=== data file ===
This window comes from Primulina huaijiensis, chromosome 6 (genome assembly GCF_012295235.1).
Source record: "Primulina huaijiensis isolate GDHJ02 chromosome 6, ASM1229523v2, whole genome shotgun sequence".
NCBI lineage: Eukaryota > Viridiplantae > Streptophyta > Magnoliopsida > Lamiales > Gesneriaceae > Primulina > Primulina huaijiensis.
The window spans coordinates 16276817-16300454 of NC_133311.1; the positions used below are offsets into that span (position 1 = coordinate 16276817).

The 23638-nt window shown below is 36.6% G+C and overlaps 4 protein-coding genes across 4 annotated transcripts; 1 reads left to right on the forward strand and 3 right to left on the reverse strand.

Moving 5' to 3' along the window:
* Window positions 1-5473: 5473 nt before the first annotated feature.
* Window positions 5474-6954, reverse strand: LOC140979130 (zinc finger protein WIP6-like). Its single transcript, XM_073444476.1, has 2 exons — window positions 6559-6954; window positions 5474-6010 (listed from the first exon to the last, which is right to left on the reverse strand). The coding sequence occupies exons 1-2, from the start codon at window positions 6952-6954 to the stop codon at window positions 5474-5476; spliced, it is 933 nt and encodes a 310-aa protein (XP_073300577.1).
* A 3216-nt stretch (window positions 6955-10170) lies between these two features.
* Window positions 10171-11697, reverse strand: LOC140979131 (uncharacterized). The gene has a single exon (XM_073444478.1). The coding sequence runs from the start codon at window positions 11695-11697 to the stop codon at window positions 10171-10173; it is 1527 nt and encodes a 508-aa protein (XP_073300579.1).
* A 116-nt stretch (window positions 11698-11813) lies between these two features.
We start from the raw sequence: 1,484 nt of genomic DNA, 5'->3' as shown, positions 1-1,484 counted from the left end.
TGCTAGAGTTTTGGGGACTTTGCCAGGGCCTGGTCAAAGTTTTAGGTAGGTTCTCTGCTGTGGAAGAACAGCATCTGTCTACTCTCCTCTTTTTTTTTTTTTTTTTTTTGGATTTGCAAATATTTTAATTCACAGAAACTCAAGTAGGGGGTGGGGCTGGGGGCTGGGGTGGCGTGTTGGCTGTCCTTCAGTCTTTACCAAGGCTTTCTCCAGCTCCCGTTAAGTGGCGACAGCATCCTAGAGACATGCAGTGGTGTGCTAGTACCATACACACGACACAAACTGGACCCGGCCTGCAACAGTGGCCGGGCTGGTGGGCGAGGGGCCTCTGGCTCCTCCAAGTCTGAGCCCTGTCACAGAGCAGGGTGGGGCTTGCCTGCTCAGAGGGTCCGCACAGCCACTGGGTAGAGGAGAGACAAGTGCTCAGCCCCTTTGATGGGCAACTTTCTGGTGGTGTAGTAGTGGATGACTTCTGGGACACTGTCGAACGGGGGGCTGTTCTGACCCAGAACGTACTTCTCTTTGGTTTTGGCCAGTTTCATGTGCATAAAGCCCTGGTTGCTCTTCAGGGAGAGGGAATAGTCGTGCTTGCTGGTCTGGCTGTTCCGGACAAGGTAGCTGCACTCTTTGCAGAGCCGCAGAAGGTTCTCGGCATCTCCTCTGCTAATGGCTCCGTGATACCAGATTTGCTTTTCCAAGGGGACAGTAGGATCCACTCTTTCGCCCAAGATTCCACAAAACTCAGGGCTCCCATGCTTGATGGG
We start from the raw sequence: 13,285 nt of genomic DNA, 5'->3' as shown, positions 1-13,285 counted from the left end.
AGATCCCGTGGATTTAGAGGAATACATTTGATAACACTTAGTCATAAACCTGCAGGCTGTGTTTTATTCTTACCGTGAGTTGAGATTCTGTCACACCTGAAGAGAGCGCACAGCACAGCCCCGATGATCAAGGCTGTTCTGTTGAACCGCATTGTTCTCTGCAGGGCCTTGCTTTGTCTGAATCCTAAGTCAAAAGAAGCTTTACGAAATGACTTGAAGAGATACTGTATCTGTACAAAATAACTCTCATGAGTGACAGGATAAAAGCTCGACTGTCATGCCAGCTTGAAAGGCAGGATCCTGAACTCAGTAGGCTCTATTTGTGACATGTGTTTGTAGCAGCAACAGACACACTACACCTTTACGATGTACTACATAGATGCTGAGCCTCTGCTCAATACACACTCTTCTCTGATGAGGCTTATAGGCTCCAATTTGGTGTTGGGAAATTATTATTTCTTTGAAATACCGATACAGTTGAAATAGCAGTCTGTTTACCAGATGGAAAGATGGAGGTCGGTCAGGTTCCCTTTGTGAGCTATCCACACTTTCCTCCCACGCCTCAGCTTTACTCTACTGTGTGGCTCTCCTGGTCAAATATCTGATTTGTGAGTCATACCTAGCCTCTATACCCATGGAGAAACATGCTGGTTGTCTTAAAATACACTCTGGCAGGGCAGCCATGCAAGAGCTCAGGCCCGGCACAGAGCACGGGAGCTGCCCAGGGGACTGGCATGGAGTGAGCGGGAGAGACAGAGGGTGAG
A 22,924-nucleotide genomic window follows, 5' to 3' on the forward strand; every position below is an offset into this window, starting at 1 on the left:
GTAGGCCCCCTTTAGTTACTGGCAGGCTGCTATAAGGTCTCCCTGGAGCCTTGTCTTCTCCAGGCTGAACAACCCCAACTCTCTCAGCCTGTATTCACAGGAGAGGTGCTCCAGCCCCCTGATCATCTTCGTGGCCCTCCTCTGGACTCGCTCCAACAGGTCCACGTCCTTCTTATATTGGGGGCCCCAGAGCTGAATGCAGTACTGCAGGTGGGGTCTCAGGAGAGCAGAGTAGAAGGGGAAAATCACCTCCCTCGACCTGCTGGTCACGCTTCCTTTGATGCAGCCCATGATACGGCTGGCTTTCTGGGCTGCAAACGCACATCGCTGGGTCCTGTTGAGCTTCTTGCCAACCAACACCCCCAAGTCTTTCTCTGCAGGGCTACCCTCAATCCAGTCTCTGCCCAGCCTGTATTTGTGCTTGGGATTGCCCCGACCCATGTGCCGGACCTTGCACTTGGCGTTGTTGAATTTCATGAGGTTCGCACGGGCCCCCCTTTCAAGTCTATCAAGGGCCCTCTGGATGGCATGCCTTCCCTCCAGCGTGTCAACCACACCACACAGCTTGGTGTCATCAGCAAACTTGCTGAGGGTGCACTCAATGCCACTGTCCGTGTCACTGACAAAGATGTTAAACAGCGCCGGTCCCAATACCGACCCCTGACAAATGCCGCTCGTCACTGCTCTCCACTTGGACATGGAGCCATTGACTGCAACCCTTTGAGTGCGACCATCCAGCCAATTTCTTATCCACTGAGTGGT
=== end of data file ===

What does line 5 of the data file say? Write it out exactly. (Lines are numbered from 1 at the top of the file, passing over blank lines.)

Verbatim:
The 23638-nt window shown below is 36.6% G+C and overlaps 4 protein-coding genes across 4 annotated transcripts; 1 reads left to right on the forward strand and 3 right to left on the reverse strand.